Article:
Recipients of the: Legacy Award in Music Education
Charlie E. Hardy
Charlie E. Hardy received the Bachelor of Science degree in 1962 in Secondary Education from Alabama State University. Hardy was an instrumental music major with a specialization is brass winds, particularly trumpet. In July 2005 he received a Master of Arts degree in Organizational Management from the University of Phoenix.
Charlie Hardy been privileged to teach Instrumental Music in three schools. His first professional assignment was in Brewton, Alabama, at Booker T. Washington High School. There, Hardy organized the first band at the school. He was responsible for creating a culture for instrumental music and helped students reach their musical potential by using himself as an example of a quality musician.
Hardy, who played his trumpet each day during the activity period, considers himself an excellent motivator. One example could be found in a student that had been labeled a slow learner by some faculty members. Hardy, encouraged this young man to join him in the band as a trombone player. Not only did that student learn to play the trombone, after graduating from High School the student followed Hardy to Alabama State University where he became a Band Director. Before Hardy left Brewton, the Director of Southern Normal School hired him on a part-time basis to develop a band at the school.
Several of Hardy's students have made names for themselves. Ronald LaPread played sousaphone under Hardy's tutelage, and he continued on to join Lionel Richie in starting the Commodores. Hardy remembers teaching LaPread the technique of how he could instantly determine the key center of a piece of music. LaPread reminds Hardy of how valuable that technique proved to be for him. Another of Hardy's students, James Kelley did not know how he would go to college. Hardy, however, met a friend in graduate School at Indiana State University who had just accepted a position at Elizabeth City State University as Band Director. That friend offered James a full band scholarship. Kelley is now a principal in Dothan, Alabama. Yet another student, Nathaniel Leon Knight, became a tremendous musician. Knight won a full scholarship from Dr. Thomas E. Lyle to perform with the Marching Hornets at Alabama State University. Knight has since retired as chief of recreation from Central Alabama Health Care Center.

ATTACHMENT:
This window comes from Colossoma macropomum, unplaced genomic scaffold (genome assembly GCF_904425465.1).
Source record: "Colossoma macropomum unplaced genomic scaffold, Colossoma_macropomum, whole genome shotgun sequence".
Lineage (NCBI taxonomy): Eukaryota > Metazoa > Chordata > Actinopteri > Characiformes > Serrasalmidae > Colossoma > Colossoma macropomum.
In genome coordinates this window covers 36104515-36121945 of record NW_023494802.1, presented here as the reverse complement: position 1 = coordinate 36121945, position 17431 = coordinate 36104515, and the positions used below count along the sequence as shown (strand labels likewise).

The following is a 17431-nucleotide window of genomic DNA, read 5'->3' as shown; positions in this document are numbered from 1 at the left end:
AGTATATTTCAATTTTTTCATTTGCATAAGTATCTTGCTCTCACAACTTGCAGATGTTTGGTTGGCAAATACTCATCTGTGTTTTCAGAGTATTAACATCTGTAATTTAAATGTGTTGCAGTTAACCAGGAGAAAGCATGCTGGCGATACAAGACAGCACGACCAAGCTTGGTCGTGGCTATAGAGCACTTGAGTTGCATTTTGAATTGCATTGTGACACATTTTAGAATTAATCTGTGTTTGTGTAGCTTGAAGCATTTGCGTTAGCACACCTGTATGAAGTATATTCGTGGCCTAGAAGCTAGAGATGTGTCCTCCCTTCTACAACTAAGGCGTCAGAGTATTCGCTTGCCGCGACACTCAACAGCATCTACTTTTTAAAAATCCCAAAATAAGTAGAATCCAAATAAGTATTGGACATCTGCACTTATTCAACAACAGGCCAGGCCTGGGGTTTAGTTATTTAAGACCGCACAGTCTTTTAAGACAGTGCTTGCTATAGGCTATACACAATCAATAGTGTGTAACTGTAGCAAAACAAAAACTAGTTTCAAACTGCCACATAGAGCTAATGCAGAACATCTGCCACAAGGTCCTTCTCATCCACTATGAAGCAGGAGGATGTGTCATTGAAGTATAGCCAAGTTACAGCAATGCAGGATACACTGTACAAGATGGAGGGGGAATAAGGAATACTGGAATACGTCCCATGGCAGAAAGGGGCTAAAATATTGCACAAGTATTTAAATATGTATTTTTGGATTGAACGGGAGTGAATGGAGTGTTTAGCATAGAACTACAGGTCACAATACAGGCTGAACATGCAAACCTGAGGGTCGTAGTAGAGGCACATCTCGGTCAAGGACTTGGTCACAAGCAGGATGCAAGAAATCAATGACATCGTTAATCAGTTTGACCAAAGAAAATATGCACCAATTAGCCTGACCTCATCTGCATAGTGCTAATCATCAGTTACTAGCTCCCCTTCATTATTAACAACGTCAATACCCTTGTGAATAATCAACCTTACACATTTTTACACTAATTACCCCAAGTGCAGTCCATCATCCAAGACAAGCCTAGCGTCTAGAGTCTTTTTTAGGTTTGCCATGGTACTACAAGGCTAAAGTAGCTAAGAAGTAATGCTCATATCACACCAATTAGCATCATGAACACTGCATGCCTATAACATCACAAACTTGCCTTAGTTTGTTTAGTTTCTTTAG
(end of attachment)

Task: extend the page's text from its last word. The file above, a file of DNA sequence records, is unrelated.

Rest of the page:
Hardy is a registered Representative of the National Association of Securities Dealers and has also completed his studies as a Life Underwriter Training Council Fellow in Washington, DC.
From 2005 to present Hardy has served as the management and marketing professor at Alabama State University. Charlie Hardy is married to the former Lillie Curry, retired media specialist. Their son is United States Navy Commander Randall Charles Hardy and daughter Christa Valencia Hardy, Ph.D.
Upcoming and Recent Programs
The 2016 U.S. Presidential Debates: Round 1
September 26, 2016 |
Front row seats for the debate of the year!
Levi Watkins Learning Center: Multi-Floor Event
Dr. Alecia Hoffman: 334-229-4001 │Anneshia Hardy: 334-229-8568
Lift Every Voice:
A newsletter from The National Center for the Study of Civil Rights and African-American Culture at Alabama State University. Fall 2015, Vol. 1, Issue 1.
The 60th Anniversary of the Montgomery Bus Boycott: The Lessons and the Legacy
A juried art exhibit featuring images from the National Alliance of Artists From Historically Black Colleges and Universities (NAAHBCU).
Exhibit: February 28 - June 10, 2016 (excluding holidays)
A Visual Interpretation of African-Americans’ Struggle for Recognition as Human Beings and First-Class Citizens
Commissioned by The National Center for the Study of Civil Rights and African-American Culture at Alabama State University
- National Center Honors Alumnus for Outstanding Years of Service
- Remembering civil rights activist Medgar Evers
- New president brings sense of urgency to Morehouse
- Jeannie Graetz Literacy Program
- Inscription On Martin Luther King, Jr. Memorial To Be Removed
- King's Forgotten Manifesto
- Harlem churches see gospel tourist boom on Sundays
- A Plot of Land, a Path to Freedom
- Tourism tax, like all taxes, should have a sunset